I encourage you today – take the glimpse of the beauty and peace of this afternoon – this wonderful hint of a better world that is before us at this moment – I encourage you to carry it forth to a world filled with violence, division, fear and hatred. Take steps – both big and small – to work for the abolition of violence in all its many forms, to work for justice – so that peace may prevail. Breathe in the Peace around us, and release that breath of peace to the world. One place, one person, at a time – let peace begin with each one of us, as we seek to go forth and change the world for the better.

Peace be with you. Amen.

Change for Advent

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As Tom Petty intones, “The waiting is the hardest part.” The Christian Church is in the midst of the season of Advent, the four weeks before Christmas. Most Christians in our society are completely unaware that the season of Christmas does not actually start until Christmas Eve, and then continues for twelve days until the Feast of Epiphany. (Hence, the much loved song, The Twelve Days of Christmas.) This past Sunday, I asked the older youth of our church when Christmas actually started.

“It’s not supposed to be until Thanksgiving, but some people are starting in the middle of November now. My mom won’t listen to that radio station then.”

“No, it’s December 1. You know – when you get to start the Advent calendar chocolate every day!”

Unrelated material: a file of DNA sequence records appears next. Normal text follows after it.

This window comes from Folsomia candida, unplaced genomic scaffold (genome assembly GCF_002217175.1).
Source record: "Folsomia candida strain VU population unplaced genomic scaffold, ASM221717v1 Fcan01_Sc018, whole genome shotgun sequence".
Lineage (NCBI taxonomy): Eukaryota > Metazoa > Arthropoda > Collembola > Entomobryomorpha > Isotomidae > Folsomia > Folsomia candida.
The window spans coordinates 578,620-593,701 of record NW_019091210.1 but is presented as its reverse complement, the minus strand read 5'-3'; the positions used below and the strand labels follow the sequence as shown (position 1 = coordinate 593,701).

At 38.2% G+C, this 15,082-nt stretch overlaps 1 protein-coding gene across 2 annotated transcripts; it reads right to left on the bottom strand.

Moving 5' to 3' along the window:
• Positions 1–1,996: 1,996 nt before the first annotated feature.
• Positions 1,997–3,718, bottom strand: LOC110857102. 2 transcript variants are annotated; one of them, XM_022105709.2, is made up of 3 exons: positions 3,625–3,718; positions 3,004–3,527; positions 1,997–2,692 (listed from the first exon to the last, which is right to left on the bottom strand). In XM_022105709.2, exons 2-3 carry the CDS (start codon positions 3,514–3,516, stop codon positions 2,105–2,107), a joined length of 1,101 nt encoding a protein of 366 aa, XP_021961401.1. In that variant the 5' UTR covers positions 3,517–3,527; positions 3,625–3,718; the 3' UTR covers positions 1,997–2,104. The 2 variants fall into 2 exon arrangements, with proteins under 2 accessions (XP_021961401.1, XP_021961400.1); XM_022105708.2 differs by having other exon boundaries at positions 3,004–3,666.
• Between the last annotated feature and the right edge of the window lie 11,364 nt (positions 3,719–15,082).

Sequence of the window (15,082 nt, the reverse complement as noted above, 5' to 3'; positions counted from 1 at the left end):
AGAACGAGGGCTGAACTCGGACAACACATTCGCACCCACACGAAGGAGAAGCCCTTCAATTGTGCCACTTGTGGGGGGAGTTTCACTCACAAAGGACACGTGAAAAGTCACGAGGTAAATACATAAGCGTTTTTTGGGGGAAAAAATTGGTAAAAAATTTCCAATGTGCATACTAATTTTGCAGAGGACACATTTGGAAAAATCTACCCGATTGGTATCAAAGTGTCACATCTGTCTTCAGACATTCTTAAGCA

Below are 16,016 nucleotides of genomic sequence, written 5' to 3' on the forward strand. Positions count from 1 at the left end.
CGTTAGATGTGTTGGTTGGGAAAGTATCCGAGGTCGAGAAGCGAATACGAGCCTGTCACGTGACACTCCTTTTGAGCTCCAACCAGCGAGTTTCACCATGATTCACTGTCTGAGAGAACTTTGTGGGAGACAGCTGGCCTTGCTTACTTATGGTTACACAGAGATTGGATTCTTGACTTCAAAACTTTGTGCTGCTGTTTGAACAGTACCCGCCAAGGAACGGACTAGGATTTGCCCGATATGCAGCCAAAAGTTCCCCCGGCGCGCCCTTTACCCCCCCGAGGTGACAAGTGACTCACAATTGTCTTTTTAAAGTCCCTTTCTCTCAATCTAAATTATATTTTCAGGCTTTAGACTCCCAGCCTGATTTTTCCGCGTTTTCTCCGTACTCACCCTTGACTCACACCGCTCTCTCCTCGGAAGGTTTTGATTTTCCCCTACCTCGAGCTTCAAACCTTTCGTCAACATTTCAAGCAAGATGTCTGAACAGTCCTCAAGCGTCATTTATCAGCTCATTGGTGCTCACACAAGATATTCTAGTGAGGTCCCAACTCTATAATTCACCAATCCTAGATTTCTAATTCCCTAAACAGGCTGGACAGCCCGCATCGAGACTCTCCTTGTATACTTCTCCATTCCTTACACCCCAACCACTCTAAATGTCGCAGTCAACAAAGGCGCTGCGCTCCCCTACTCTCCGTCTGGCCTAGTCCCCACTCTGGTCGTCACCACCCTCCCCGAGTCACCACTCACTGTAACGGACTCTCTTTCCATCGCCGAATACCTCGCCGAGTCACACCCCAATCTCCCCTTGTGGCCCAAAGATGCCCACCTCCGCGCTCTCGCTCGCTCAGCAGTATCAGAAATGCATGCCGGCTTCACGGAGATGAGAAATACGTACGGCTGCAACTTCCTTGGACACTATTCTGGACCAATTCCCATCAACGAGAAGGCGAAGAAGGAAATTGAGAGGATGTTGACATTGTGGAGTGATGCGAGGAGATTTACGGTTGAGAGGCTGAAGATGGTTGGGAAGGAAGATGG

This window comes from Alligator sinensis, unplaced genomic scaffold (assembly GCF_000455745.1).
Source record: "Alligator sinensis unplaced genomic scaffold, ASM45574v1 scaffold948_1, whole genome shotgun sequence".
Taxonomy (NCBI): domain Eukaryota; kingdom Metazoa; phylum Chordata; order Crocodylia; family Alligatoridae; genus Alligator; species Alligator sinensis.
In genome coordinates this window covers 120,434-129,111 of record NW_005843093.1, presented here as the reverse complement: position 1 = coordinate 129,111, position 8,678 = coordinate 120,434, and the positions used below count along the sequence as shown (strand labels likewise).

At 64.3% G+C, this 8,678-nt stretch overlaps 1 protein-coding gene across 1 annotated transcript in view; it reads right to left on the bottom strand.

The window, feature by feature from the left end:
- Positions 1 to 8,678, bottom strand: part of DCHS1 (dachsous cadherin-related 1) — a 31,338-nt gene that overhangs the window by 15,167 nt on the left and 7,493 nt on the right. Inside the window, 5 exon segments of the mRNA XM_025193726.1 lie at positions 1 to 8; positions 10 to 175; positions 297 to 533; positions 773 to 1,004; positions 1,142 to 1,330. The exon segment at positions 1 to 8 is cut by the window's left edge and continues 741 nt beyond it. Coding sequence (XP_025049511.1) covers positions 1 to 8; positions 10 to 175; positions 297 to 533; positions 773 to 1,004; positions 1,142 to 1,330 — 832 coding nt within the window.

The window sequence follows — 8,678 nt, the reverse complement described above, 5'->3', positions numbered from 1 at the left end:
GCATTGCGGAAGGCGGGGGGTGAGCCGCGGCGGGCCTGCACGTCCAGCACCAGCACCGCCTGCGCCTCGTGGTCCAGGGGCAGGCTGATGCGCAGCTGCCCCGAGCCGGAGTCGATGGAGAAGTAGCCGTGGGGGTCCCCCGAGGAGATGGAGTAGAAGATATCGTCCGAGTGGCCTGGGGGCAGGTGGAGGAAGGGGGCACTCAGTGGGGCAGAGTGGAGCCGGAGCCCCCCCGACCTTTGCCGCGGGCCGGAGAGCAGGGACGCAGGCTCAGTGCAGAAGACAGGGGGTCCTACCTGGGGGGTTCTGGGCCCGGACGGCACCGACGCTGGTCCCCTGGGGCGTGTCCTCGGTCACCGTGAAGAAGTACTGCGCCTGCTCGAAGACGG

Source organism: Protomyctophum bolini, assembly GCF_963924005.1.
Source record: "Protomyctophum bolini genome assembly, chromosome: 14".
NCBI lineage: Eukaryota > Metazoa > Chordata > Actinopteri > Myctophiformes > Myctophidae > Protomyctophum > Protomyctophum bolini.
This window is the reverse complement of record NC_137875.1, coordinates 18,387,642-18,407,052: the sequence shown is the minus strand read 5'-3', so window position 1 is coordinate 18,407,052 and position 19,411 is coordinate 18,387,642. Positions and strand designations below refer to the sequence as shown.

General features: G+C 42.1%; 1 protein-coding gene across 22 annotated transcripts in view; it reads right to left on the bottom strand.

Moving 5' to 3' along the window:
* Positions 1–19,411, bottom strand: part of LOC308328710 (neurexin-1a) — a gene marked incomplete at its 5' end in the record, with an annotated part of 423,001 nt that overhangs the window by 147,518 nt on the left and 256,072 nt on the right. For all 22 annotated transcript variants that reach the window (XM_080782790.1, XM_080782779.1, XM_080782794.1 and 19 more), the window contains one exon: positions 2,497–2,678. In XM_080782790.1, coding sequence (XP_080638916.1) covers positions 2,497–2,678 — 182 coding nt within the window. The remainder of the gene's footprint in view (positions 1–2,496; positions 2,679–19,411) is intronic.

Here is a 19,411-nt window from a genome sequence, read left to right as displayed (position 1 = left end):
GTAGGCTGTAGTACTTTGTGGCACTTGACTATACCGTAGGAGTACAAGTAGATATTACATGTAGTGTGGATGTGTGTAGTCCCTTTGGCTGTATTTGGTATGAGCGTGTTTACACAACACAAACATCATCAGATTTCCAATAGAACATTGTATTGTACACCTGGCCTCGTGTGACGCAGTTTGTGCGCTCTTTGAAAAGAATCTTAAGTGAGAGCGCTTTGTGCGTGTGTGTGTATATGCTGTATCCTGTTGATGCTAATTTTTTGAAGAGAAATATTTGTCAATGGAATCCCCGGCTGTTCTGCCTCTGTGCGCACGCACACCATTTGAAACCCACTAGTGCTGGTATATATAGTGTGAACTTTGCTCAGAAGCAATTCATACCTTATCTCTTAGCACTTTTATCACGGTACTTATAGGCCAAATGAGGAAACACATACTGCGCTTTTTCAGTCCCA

They continued debating, until I ended the discussion with the correct information. Curious why people don’t know this information, they asked why our society doesn’t observe Christmas like people used to do. I quoted Tom Petty, a keen observer of our modern culture, who has sung numerous truths over the years. The youth and I talked about how impatient people are. They seemed to grasp this concept fairly easily, to say the least. Why spend four weeks waiting and preparing when we can go ahead and celebrate and party? Because we have to prepare for the party.

How do we prepare for the party of Christmas? It’s not buying presents, pulling out trinkets and handmade decorations, or tying a tree to the wall so it won’t fall over (again). Those aren’t bad things – they just aren’t spiritual preparation.

My friend Mamie preached a great Advent sermon this past Sunday. At the heart of her message, she stated that we need to change to prepare. While we wait for the Christ child, we can change ourselves, and thus change the world. This is how we prepare the way. Change is never, ever easy. It might be exciting, but it can also be stressful, discouraging, scary. The old saying is that eggs need to be broken to make an omelet. When we invite God into our hearts to change who we are, we can’t control how that transformation will take place. We can even imagine the kind of person we will be when we are formed by God. And once we allow God to change us – we will want to change the world – to fight for justice – to care for those in need – to see the light of God in each and every other person. And the real catch is – the change doesn’t stop there. When we try to change the world for the better, when we open ourselves to others, we will be changed even further.

If we stop changing, we stop waiting, preparing for the appearance of the Christ child.

The waiting is the hardest part – but it truly leads to the best part.